Searching, browsing, buying on your mobile is just so easy, isn’t it? Literally at your fingertips – which has been the stock phrase for smartphone shopping for a while. But now, we don’t even need to type or click – we can just talk. We can just say what we want. No doubt, voice is getting louder; and whilst it’s certainly going to shake up search, it looks like it’s going to revolutionise retail.
By 2020, according to a ComScore estimate, half of all searches will be voice. If that seems high, it’s worth remembering that many of these will be minimal, functional questions. Nevertheless, voice is going to account for a hefty chunk of search activity – and retail brands need to be thinking now about how they tackle this, and who they tackle it with.
And it’s not just smart speakers that are creating this buzz (although they do generate the most column inches): voice search on smartphones is huge too. Google estimates 1 in 5 searches on Android were by voice even back in 2016. Walker Sands’ 2017 Future of Retail Report, surveying over 1,600 US consumers, established that 19 per cent have purchased items on their Amazon Echo, Google Home or other digital voice assistants. Another 33% planned to do so over the next year. Unlike a personal smartphone, these devices are often sitting squarely, and shared, in the centre of home life. In March, it was calculated by Voicebot.ai that a fifth of US adults – equating to approximately 47 million consumers – can access a smart speaker at home. That’s a pretty sizeable opportunity for retailers.
So, mass adoption of voice search does not seem far away, but many brands are still casting about for their way to make use of a spoken interface. How companies treat voice functionality is going to be an integral part of their customer experience offering. Spoken interactions with specific brands (as opposed to general assistants like Siri or Cortana) will become commonplace on smart speakers before they do on mobile, and for some it will be a challenge to integrate a new touchpoint into their omnichannel offering.
Right now, there are more questions than there are answers. For your consideration, here are the areas we think brands should be looking at. Feel free to read them out loud.
1. Search has to be optimised for voice
This is critical to your SEO success, and requires the same careful thought and planning as your existing search strategy, with the added extra of needing to deal with more complex phraseology (when we type a search term, we will truncate it to make it simpler and quicker; when we speak, we tend to do so in longer sentences – and often using slang or dialectic words). Luckily, the AI that things like Google Hummingbird use get better each time you use it. It will learn the way you speak, your accent, the types of things you say – and what they really relate to. Clever (if a little unnerving).
2. To seem human, you need real humans
Ok, so it will be a bot you’re talking to – but if it’s going to be convincing at understanding and reacting to your speech, it needs a real person, or group of people, to program it with natural language. Retailers should be looking afresh at the skillsets needed to develop their spoken interfaces, and look at voice as an extension of their brand. We’ve written before about the evolving role of copywriters and the interplay with designers and other disciplines (voice artists, script writers?) when creating successful chatbots, but we think this is an area sometimes overlooked in digital – on your head be it if you ignore it now.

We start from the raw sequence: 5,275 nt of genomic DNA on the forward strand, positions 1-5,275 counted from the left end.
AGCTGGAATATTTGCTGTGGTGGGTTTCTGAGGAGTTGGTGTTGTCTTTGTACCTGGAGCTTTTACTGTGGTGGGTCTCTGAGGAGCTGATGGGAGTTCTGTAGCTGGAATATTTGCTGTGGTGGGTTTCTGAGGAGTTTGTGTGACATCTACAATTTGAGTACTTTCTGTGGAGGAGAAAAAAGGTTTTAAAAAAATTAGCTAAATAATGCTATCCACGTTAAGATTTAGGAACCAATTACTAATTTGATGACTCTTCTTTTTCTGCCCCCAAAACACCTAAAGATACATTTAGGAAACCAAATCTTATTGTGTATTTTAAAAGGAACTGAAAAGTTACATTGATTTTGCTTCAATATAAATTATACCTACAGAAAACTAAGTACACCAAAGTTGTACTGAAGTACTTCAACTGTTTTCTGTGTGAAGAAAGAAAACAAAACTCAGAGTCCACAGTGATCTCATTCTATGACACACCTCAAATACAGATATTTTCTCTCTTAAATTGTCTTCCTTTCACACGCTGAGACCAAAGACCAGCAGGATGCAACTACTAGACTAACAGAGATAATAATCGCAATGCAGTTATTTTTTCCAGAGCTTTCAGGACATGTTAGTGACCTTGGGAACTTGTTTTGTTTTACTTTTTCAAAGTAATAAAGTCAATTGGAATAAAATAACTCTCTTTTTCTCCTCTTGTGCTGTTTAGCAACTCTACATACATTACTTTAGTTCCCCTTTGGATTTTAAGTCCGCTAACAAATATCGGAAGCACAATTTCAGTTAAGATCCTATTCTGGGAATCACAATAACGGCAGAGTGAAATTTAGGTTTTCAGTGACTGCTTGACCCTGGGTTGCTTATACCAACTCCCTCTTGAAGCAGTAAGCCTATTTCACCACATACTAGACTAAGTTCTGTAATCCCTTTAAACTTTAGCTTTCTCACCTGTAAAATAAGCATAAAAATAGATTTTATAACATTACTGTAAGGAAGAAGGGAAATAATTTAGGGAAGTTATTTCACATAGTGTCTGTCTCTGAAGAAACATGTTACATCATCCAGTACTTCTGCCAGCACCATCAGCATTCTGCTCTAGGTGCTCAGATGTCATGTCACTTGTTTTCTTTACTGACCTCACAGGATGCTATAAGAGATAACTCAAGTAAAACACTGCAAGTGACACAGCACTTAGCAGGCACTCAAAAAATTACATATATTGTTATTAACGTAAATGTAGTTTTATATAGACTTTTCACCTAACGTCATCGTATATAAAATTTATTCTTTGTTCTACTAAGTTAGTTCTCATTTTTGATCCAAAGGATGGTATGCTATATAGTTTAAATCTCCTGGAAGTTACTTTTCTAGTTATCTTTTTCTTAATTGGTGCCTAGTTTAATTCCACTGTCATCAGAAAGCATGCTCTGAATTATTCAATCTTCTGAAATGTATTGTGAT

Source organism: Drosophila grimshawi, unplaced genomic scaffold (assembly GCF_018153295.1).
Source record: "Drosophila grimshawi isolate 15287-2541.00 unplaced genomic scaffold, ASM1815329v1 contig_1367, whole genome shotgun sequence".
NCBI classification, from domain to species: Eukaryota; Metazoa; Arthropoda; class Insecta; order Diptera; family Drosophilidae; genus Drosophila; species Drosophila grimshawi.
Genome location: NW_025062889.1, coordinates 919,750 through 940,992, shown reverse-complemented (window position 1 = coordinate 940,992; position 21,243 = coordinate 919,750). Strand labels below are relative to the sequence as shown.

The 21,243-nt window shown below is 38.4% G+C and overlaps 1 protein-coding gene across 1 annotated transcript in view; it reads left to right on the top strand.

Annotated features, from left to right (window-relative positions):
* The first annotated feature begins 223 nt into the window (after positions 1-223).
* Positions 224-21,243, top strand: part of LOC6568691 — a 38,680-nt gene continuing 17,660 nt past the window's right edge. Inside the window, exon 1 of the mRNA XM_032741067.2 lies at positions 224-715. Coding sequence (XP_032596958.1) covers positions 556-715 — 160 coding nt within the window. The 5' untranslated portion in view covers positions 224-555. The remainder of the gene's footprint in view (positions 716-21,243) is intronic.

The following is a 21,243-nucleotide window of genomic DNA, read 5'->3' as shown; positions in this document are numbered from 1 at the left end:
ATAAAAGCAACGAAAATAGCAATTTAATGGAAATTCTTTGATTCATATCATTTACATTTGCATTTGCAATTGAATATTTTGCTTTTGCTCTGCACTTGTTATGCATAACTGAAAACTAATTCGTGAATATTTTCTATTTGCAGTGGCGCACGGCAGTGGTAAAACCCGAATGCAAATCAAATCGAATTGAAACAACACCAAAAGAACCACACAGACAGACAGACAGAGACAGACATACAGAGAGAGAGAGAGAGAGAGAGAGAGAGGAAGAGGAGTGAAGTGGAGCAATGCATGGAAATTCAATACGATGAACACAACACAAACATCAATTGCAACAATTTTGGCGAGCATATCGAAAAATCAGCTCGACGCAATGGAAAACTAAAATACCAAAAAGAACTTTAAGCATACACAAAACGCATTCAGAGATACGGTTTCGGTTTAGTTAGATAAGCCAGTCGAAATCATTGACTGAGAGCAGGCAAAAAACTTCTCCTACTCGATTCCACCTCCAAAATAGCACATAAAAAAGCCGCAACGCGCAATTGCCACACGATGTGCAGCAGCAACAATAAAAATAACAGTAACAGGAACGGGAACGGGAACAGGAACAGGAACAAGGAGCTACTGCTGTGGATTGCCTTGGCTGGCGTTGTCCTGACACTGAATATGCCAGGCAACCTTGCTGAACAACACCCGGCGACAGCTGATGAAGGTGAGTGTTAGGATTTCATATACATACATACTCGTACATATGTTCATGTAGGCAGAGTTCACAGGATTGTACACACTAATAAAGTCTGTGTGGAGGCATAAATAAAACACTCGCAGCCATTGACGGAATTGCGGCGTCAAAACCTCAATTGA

3. As (not) seen on screen
Customer experience-savvy brands have to examine, and potentially break down, exclusively screen-based customer journeys. Gartner predicts that, in under two years’ time, 30 per cent of web browsing will be done without a screen. Market leaders like Google and Amazon are pouring a lot of effort into their voice tech offerings – recognising the huge opportunity to interact with customers when they’re driving, exercising, or otherwise engaged (😳)… So if your customer journey relies solely on a screen, it’s time to start decoupling (see our post on legacy systems on why this is important, and how to go about it).
4. Hello? Is it me you’re looking for?
“Of all the potential brand touchpoints, none have the potential for deep personal connection at scale that voice does.” – Marcel Kornblum, BBH
It’s well understood that the better the relationship with your customer – i.e. a personalised, responsive, useful service (the best brands aren’t brands; they’re lifestyles) – the more successful your company. And the more certain your future is. So how does voice commerce and retail tie in to this? We think it will be interesting to see just how far out of the actual purchase moment voice tech can play a role. Perhaps we shouldn't be focusing too hard on the moment of sale, or even search, but right out at the brand awareness level.
Whichever way you slice it, voice tech is going to bring the noise. As is the case with any digital trend, brands cannot rest on their laurels – if you don’t step in and take advantage of this channel for interacting with your customer base, someone else will. Someone’s always listening. Wouldn’t you rather it was you?